Soma Cazadero tire is one of my long time favorite tire that I use on a daily basis. Even when you grab it you can feel that the sidewalls are very soft and flexible which promises a lot of comfort when riding. And this indeed is the case, especially with air pressure set up at 25 PSI. I also like this tire because it is very easy to mount tubeless on any rim that I used. It holds the air nicely and it is a benchmark tire (in my opinion) in terms of mixed gravel riding. Dry, wet, muddy, bumpy or any other condition you can imagine and the tire will perform remarkably well. It gives you a sense of security that allows you to focus on fast riding, wherever you are. The only real drawback I can think of is the rolling resistance, especially on asphalt. You can definitely hear the tire buzzing a lot and you can feel that this tire is slowing you down (especially compared to something like Barlow Pass from Rene Herse).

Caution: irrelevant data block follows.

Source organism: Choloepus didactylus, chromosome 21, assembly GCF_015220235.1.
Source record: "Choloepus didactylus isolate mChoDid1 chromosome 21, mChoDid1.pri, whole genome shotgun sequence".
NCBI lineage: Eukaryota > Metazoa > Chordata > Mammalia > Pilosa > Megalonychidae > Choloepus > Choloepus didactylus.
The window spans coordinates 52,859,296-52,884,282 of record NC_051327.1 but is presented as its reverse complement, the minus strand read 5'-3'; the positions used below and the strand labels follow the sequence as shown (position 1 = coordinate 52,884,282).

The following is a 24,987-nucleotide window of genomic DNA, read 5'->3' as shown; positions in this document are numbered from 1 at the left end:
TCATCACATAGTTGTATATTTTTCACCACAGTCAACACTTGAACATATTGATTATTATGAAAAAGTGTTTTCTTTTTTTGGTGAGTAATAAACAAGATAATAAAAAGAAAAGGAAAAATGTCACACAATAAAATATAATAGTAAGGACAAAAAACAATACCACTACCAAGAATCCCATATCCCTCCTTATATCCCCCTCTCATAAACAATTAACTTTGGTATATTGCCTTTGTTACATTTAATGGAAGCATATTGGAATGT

OK, it is not time to introduce the potentially new comfort king: Rene Herse Barlow Pass 38c tire. It is semi-slick tire so of course there is no competition in terms of grip when compared to Soma Cazadero. Especially on slippery, muddy or wet conditions, you have to be very focused on choosing the correct path because otherwise, this tire will slide making a big jump in your heartbeat! Believe me, I experienced that a couple of times before I learned how to use this tire properly (yet I have to say that after a lot of learning I think that Barlow Pass can offer surprisingly good overall grip, for a semi-slick thread. You just have to know how to use it without risking your health). So the grip could be better, but overall speed is something else entirely. Boy, this tire is fast! Quiet and properly fast. On asphalt, gravel and even on a forest route (when it is dry). You can say that Barlow Pass is the opposite to Cazadero in any possible way. Expect for comfort. Rene Herse (Compass) tires are by many considered as the most comfortable out there. And yes, even though I have bought Barlow Pass with Endurance casing (because I intend to use them on a daily basis and need extra puncture protection), this tire feels comfy. But subjectively, Cazadero felt even comfier. The last thing that separates those two tires is the process of setting them tubeless. Cazadero is super easy and Barlow Pass is super hard to do so. For the first time ever I needed not only an air compressor, a lot of soap bubbles but also a tube to make this tire work tubeless (I had to put and inflate the inner tube first to make the tire expand properly, then remove the tube and inflate the tire again, this time with compressor and soap bubbles). I had to do all of this because the sidewalls of Barlow Pass Endurance are quite stiff as opposed to supple sidewalls of Cazadero.